Vegan jam drops

The best vegan cookies ever - Jam drops from the Tassajara Cookbook

On the weekend, a friend and I went to visit an old  friend in Bundanoon on the Southern Highlands. My friend spent a lot of time at the Tassajara Zen Centre in California in the early 2000s, so I thought I’d make these cookies from the Tassajara Cookbook as a nice nostalgic treat for us all to enjoy. Over countless cups of tea, we reminisced and cacked ourselves laughing about all the old food, health and philosophical fads we had lived through in our time, living in the Blue Mountains in the nineties. Zen meditation, shiatsu massage and macrobiotic food and all things Japanese were at the heart of alternative culture in those days. The macrobiotic diet, with it’s emphasis on grains, seems quaint and slightly dated now and its ratio of 40–60 percent grain would  send anyone on a ‘paleo’ diet into conniptions.

Even at the height of macrobiotic fever, I was never a true macrobiotic believer: I’ve always preferred the ‘eat a rainbow’ colour and lavishness of Middle-Eastern food, and macrobiotic food can be very… well, brown. Despite this, whenever I’m feeling poorly and feel in need of re-balancing (a very nineties concept), one of the first things I think of to eat is a nice bowl of macrobiotic brown rice with some kind of simple topping. So, I must have some macrobiotic principles etched deep inside my food psyche and I still find myself at least once a month having a macroburger from Iku, as a nostalgic comfort food treat.

Vegan jam drops from Tassajara

These jam drops from the Tassajara Cookbook wouldn’t be out of place in a nineties macrobiotic cookbook. They’re vegan, sweetened with maple syrup, nutrient dense with ground nuts and oats, and look very brown and wholesome in that macrobiotic way. Unless you’ve lived through the eighties and nineties macrobiotic craze, that may not sound very appealing but they really are very delicious – even my son loves these cookies. The only thing I’ve changed from the original recipe is the use of spelt flour instead of plain flour and, instead of canola oil, I use coconut oil or macadamia oil, which makes them even more wholesome and nutritious. The ingredient list isn’t long and with a cup of maple syrup and two cups of nuts, these are not an inexpensive cookie to bake, but this recipe makes a lot of jam drops and they keep exceptionally well for weeks. The other week, my son and I found four forgotten jam drops in a biscuit tin – they were at least month old and still tasted as good as the day they were baked. If you’re not baking for a crowd, halve the recipe – you will still have plenty of jam drops to scrounge out of your biscuit tin a week or two later.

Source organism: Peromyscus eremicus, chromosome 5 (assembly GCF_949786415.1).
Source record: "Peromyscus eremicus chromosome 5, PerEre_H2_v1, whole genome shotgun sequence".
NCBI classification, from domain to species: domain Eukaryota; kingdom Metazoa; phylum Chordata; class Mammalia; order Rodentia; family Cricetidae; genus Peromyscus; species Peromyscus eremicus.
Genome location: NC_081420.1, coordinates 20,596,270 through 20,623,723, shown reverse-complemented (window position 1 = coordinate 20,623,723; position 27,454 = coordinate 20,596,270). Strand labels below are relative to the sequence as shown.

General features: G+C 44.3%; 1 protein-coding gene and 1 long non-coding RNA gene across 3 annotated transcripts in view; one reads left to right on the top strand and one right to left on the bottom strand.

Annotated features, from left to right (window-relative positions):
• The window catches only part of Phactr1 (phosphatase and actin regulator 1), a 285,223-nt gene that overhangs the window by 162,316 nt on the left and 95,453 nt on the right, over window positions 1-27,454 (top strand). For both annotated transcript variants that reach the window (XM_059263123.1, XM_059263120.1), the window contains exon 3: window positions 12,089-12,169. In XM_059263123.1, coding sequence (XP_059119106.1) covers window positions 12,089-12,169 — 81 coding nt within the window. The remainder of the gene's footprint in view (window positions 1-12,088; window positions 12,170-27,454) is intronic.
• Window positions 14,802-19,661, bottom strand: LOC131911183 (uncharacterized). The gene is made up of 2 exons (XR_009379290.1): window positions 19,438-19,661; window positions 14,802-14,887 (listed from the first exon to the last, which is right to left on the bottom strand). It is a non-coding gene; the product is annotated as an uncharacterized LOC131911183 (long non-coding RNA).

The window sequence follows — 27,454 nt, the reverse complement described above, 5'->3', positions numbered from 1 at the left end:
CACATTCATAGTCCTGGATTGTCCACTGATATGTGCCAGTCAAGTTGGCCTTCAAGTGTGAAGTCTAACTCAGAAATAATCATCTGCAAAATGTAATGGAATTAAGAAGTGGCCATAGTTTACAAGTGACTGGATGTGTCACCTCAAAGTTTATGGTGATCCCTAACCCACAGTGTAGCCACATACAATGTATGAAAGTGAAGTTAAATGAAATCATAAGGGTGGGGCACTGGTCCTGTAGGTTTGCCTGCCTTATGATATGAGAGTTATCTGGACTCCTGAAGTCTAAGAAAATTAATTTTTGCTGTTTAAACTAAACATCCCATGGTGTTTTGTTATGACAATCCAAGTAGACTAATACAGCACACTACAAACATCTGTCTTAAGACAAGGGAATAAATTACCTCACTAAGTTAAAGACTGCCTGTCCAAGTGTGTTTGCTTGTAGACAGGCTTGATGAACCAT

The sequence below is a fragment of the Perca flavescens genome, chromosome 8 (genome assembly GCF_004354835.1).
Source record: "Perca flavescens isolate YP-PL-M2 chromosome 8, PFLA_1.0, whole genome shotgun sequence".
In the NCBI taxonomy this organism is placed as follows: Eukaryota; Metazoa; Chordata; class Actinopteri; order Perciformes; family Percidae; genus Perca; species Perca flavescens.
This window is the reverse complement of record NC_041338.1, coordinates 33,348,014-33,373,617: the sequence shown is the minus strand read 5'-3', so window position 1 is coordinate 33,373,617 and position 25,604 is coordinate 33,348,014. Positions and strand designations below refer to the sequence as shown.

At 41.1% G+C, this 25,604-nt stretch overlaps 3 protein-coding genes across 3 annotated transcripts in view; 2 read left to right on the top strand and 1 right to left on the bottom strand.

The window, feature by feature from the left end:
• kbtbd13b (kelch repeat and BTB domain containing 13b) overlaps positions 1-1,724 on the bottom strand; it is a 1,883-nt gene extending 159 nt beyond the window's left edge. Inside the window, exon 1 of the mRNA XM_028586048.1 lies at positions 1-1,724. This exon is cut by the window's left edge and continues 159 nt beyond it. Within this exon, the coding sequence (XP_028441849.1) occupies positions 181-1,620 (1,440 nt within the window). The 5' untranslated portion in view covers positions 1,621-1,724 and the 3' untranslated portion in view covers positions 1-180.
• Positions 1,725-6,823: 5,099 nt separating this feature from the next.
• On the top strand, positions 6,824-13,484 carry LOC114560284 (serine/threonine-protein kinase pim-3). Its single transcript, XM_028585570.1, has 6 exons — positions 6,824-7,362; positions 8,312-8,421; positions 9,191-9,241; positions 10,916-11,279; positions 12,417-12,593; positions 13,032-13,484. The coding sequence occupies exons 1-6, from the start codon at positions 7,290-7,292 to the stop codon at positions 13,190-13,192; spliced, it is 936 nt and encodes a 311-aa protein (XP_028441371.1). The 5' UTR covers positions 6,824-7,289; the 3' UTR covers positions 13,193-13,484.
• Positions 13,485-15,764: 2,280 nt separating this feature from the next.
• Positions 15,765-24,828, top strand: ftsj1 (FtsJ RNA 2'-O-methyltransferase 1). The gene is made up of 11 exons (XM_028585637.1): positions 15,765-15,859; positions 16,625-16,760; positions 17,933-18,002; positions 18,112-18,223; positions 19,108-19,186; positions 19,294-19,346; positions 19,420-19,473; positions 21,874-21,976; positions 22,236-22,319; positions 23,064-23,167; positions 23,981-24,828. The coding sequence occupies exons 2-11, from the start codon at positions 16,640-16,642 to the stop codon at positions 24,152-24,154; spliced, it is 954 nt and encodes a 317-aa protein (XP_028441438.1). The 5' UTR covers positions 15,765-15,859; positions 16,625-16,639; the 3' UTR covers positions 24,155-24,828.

In America, jam drops are known as thumbprints and while I started writing this post calling them ‘thumbprints’, it just felt too alien, so I’m calling them by their traditional Australian name: jam drops.

Tassajara vegan jam drops

Vegan jam drops

From The Tassajara Cookbook: Lunches, Picnics and Appetizers by Karla Oliveira

Makes around 5 dozen cookies

  • 1 cup of unbleached refined spelt or plain flour (plus half a cup of extra flour to be added, if needed)
  • 2 cups almonds (or nut of your choice walnuts, macadamias, pecans or pistachios)
  • 4 cups of rolled oats
  • ½ teaspoon salt
  • 1 cup of oil (macadamia, olive oil or coconut oil all work well)
  • ½ teaspoon salt
  • 1 cup of maple syrup
  • ½ cup of jam thinned with water
  1. Preheat oven to 180°C (160°C fan forced) or 350°F. In a large bowl of a food processor grind nuts until they are fine but still textured – you don’t want it them to be too fine or flour-like. Place ground nuts in a large bowl with the 1 cup of flour.
  2. Grind oats with ½ teaspoon of sea salt until fine but still slightly textured, add to nuts and flour and mix together.
  3. Mix together oil (heat coconut oil if using) and syrup and add to oats, flour and nut mixture and mix together well. If the dough is too runny, add extra flour of up to half a cup. Don’t worry if the dough seems a little soft, allow to sit for 15–30 minutes to stiffen up and allow for easier rolling.
  4. After the dough has rested for a while, roll into small walnut size balls and place on lined baking trays. Take a half teaspoon measuring spoon, and make deep indents in the centre of each ball of dough. If the dough cracks around the edges, mould back into shape so the jam doesn’t spill out when baking.
  5. Clean the teaspoon and place half a teaspoon of jam in each indent. Bake for 15 minutes, or until lightly brown (take care not to over bake). Cool on wire racks and store in an airtight tin.



  1. Tassie taste tester says:

    “Cacked”?!? – please explain!

  2. joeythebuddhist says:

    This makes me think of my mom and being young hah

  3. Ooh they look really lovely, and as you say nutrient rich as well. I haven’t had jam drops in a long long time, but have fond memories of them.

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